Priscilla Mangnall

Back to: News
November 20, 2012
Follow News

THE WAY WE WERE: Thankful for My Heritage

Being the historian I think I am, I've been trying to wrap my head around my own family history. I pretty much have a good idea of the Brown side, that's my father Louis' side; but my mother Ruby's side, the Barmore-Cullison side, still holds some mystery.

Mother was one of four sisters and her father, Ralph Lee Barmore, was one of 10 children born to Bertha Beryl and James Daniel; seven survived.

The Barmores homesteaded a ranch in Stevens County in the southwest part of Kansas bordering Oklahoma. The nearest town, Feterita, sat between Hugoton and Rolla and is no longer there. Great-grandfather Barmore was an auctioneer and would "Cry" a sale from his ranch, or travel to another location to sell off other people's farms and goods. They had lived is Waukomis, Okla., before they homesteaded their Kansas land.

Grandpa Ralph was always proud of the fact that he was born in Oklahoma Indian Territory in 1904. He was just 17 when he met my Grandma Mae Marie Cullison in Rolla and married her in 1922 in Richfield, Kan.

Mother, born in 1924, talked about how hard it was being a child of the Depression. They had very little to show for all their hard work but they were happy and they were part of a bigger family that looked after and took care of each other. She spoke of not having shoes to wear to school and of how embarrassed her sister, Donna, was when having to entertain classmates with powdered milk.

She would sing the songs her mother taught her, the songs the girls would sing together, they were sad songs like "Mother Put My Little Shoes Away" and "The Little Match Girl." They would tell of the children lost to dust pneumonia and it was sad. All they had was each other.

By the time the dust storms began, the Barmore clan had moved to northern Kansas and Missouri. The youngest, Bonnie Barmore Coen, moved back to Morton County and married Dale Boicourt Coen of Elkhart, Kan. Great Aunt Bonnie passed in 1996 but Dale Coen is still alive at 91 years of age and living in the same house they shared.

I thought that all my elders had passed away until I sat down to watch Ken Burn's "Dust Bowl" documentary on the PBS. To my surprise, there was Dale Coen and his twin brother, Floyd, being interviewed. "I think that's my Great Uncle!" I said to my husband, Dee.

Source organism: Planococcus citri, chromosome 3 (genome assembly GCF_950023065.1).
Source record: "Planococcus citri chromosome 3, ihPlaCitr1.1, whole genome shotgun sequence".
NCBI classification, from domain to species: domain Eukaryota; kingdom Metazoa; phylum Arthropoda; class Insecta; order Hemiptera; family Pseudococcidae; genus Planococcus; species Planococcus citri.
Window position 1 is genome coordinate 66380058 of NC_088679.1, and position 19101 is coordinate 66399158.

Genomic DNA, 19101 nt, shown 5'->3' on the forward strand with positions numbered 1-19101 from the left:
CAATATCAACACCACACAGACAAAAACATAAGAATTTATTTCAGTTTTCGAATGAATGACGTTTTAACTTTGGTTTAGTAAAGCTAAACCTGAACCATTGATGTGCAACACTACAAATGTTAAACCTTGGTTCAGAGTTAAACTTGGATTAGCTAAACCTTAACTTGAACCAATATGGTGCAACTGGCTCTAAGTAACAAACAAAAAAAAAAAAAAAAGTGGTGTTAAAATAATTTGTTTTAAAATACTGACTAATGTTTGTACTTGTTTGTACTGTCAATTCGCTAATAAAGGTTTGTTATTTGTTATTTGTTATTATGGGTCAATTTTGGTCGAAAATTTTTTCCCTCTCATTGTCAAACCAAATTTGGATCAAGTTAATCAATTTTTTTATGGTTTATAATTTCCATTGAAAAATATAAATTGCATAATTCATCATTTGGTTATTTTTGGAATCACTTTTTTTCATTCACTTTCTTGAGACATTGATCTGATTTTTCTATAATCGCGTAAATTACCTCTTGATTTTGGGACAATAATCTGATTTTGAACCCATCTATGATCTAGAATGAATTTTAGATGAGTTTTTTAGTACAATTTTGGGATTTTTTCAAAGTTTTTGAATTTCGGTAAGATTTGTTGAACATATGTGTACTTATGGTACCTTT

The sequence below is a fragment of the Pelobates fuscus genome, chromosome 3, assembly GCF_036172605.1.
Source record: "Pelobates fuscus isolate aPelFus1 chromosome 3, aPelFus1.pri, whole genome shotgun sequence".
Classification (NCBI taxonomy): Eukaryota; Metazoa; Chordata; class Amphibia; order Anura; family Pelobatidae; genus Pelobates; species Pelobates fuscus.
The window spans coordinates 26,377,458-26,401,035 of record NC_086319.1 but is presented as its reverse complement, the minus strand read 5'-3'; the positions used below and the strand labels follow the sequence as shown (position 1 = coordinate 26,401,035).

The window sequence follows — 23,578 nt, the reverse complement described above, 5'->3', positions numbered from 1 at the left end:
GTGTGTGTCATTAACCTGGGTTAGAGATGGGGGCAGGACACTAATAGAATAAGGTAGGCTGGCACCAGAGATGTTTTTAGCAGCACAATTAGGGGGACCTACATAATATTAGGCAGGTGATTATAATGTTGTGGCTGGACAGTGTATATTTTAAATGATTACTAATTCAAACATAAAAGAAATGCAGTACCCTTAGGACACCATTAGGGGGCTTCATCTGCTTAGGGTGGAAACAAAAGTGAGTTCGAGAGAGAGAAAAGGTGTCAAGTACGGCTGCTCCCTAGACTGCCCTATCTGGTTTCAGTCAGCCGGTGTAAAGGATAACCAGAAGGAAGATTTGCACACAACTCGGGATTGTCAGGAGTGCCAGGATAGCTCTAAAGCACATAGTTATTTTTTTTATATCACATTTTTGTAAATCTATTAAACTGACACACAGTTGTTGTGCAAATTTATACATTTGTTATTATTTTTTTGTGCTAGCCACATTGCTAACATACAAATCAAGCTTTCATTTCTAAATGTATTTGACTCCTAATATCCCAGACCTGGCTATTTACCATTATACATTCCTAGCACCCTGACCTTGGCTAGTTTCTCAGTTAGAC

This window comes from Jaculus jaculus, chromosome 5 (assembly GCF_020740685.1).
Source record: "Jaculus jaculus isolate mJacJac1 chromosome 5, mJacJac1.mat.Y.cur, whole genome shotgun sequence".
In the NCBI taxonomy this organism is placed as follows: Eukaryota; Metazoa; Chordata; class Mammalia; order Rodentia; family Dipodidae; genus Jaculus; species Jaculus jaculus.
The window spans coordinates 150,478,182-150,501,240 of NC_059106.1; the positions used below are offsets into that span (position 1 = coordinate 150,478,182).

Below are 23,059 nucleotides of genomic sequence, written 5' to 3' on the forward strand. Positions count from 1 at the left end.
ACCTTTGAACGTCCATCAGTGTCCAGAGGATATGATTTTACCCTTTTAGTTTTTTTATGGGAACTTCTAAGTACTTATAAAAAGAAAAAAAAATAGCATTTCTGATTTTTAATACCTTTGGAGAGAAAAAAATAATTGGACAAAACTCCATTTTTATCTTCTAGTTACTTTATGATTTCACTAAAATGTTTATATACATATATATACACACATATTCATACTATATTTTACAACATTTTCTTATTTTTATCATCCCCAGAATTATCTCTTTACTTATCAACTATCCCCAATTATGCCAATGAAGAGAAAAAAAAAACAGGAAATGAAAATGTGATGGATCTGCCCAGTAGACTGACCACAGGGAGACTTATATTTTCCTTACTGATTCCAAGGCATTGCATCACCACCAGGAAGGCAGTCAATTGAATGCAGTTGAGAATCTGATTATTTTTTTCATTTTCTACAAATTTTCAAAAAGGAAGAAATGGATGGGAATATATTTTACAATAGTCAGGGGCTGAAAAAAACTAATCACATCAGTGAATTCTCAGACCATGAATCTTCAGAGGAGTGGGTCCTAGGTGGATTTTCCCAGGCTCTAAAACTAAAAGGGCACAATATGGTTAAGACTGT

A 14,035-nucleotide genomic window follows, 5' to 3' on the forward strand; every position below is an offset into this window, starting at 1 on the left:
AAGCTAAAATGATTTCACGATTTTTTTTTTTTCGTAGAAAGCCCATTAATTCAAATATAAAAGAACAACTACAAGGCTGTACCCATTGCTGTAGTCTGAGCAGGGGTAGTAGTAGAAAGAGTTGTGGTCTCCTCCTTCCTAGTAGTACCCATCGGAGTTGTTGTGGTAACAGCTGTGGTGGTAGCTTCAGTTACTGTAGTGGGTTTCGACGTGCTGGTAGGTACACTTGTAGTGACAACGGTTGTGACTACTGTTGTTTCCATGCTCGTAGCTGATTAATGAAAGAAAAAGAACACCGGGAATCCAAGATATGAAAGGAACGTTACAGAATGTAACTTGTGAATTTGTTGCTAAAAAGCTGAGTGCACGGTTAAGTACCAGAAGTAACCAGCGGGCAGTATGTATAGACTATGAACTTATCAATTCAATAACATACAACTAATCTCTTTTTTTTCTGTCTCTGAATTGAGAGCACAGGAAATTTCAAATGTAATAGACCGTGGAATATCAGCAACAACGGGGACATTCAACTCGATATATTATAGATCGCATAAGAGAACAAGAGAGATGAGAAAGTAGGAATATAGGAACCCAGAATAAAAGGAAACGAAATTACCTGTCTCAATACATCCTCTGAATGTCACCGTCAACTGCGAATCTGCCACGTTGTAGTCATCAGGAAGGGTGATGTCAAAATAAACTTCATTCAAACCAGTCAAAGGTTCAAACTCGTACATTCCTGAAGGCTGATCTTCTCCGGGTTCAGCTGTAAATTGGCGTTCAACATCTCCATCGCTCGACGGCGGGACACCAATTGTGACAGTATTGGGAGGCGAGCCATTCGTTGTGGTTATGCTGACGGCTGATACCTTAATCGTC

A quick search for my mother's address book and there it was, the information I should have known anyway to confirm it. I quickly called and texted my cousins and siblings. We were all thrilled to see our family's past come to life. I had one remaining elder! I promptly called him the next day; I have a lot of questions for him. Questions I never ask my mom. He has photos to send me and more stories to tell. Thank you, Ken Burns.

When Mr. Burns and PBS were looking for stories I couldn't remember mother having told me anything about the "Dirty Thirties," only about the Depression and I thought that my family had nothing to offer this archive ... or so I thought.

Del and Bonnie Coen and their family survived the Dust Bowl, the drought, the grasshoppers, the rabbits and the Depression. I now have someone to help me fill in the blanks. I've been gathering the stories and the photos and the clippings so that I can put it all together for my family, my children and their children.

My mother started working as soon as she could. She didn't want to be poor anymore. She bought her mother and father things and never stopped. We were never "well off," but we were never without. She would tell us that we may not have a lot but never act like you are poor or uneducated. Be proud and use the brain God gave you. She still sang those sad songs from the Depression but she also sang the happy songs and whistled constantly while she worked.

I am what I like to call myself "a scrapper." I can make something out of nothing and need very little to keep me happy. I'm thrifty, proud and self-educated. I work hard and find treasure in the little things around me. I wonder where I get it?

Priscilla is president of the Mesa County Historical Society. Reach her at 970-260-5226, or email priscilla.mangnall@gmail.com.


Explore Related Articles

Trending in: News

The Post Independent Updated Nov 21, 2012 08:33PM Published Nov 20, 2012 03:16PM Copyright 2012 The Post Independent. All rights reserved. This material may not be published, broadcast, rewritten or redistributed.